The ‘Solidarity with the Strikes’ march, rally and fundraiser took place on Saturday 7 January in Manchester, the latest in a long history of political protest that won us rights and helped to shape our modern democracy.
As one year ends, another begins. But the struggles of 2022 haven’t gone away, and January 2023 continues to see industrial action affecting Greater Manchester. Here’s a rundown of this month’s strikes and ballots, and the reasons that workers are going on strike.
The Meteor visited striking rail workers at Manchester’s Piccadilly Station on Friday 16 December to find out why the employees are so determined to win their struggle.
The University and College Union (UCU), the Communication Workers’ Union (CWU), UNISON and the National Union of Students (NUS) joined forces for a march on Friday 25 November, travelling along Oxford Road to hear impassioned speeches in Manchester’s St Peter’s Square. The Meteor joined the rally to talk to those involved.
The Meteor talks to a recently qualified NHS nurse about what life is like on Manchester’s hospital wards and how things have got so bad.
Three Manchester events this fortnight: Socialism & Trade Unionism 15 Nov, Organising for a New Education 19 Nov, UCU Strike Fundraiser 26 Nov
Get your tickets now for these three events coming up in November 2022 in Manchester.
University and College Union (UCU) members voted overwhelmingly for strike action last month, to increase pay and improve conditions (81.1%) and reverse cuts to pensions (84.9%) in ‘historic’ ballot. If the dispute remains unresolved, up to 70,000 workers across 150 universities will strike over three days at the end of November.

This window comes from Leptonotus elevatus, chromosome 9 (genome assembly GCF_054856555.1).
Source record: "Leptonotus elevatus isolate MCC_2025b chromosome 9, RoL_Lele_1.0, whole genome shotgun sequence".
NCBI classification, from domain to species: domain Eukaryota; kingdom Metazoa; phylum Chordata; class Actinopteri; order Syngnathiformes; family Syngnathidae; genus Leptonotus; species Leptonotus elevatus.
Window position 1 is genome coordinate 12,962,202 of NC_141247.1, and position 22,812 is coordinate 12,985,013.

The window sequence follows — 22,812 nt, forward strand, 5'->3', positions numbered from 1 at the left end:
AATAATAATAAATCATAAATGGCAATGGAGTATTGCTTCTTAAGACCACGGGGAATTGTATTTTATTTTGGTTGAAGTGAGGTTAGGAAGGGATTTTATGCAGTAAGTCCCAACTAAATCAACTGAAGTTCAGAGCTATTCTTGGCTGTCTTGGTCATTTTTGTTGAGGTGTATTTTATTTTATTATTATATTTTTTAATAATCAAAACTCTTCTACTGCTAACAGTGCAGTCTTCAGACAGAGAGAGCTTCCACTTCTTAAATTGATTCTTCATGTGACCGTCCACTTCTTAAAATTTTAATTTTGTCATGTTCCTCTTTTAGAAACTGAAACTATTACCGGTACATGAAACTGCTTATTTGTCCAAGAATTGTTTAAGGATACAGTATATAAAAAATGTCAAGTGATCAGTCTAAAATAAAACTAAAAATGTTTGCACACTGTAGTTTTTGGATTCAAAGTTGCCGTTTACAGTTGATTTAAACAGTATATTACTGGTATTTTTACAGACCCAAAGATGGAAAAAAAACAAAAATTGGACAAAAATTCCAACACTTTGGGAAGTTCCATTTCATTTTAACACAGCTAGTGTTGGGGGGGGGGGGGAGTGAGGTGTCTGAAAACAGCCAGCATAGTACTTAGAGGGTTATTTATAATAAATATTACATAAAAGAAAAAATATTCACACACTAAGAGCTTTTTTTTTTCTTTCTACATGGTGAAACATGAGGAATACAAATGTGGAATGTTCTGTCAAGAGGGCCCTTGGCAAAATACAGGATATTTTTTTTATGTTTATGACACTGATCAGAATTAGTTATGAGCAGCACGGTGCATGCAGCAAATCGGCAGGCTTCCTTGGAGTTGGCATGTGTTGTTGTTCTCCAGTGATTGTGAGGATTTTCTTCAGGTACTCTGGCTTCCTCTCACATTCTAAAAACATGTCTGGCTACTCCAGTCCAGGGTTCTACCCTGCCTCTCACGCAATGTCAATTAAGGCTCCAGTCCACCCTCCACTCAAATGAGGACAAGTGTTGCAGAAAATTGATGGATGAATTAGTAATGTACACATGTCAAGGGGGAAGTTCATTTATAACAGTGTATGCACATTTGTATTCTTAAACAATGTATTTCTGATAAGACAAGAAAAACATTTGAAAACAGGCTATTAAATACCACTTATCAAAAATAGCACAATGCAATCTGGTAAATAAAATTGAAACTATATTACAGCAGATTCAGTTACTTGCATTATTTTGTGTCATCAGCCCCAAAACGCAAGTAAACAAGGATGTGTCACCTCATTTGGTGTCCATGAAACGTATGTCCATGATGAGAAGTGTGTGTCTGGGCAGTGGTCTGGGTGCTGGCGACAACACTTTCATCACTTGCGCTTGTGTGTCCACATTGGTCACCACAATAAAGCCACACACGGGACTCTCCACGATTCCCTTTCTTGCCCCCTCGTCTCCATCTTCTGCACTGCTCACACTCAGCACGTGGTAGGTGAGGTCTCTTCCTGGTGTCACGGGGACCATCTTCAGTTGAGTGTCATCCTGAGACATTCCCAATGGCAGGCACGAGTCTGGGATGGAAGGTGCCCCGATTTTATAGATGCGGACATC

Trades Unions are working together with community groups to organise action against poor pay & conditions, and the cost-of-living crisis. I attended the first of many planned ‘town hall’ meetings in Greater Manchester designed to inform and prepare locals to fight back against a broken system.
In the UK, never. But it’s often unlawful. The climate strikes have highlighted the draconian British anti-union legislation and exposed confusion about the law and the consequences of striking unofficially. TUC solidarity organiser Ian Allinson explains the current legal framework – and how it needs to be changed.
This week’s Friends Of The Meteor guest article is by Kate Belgrave, who visited Stockport’s brand-new jobcentre and spoke with attendees about the farcical rules that jobseekers almost at pension age must follow to qualify for Universal Credit.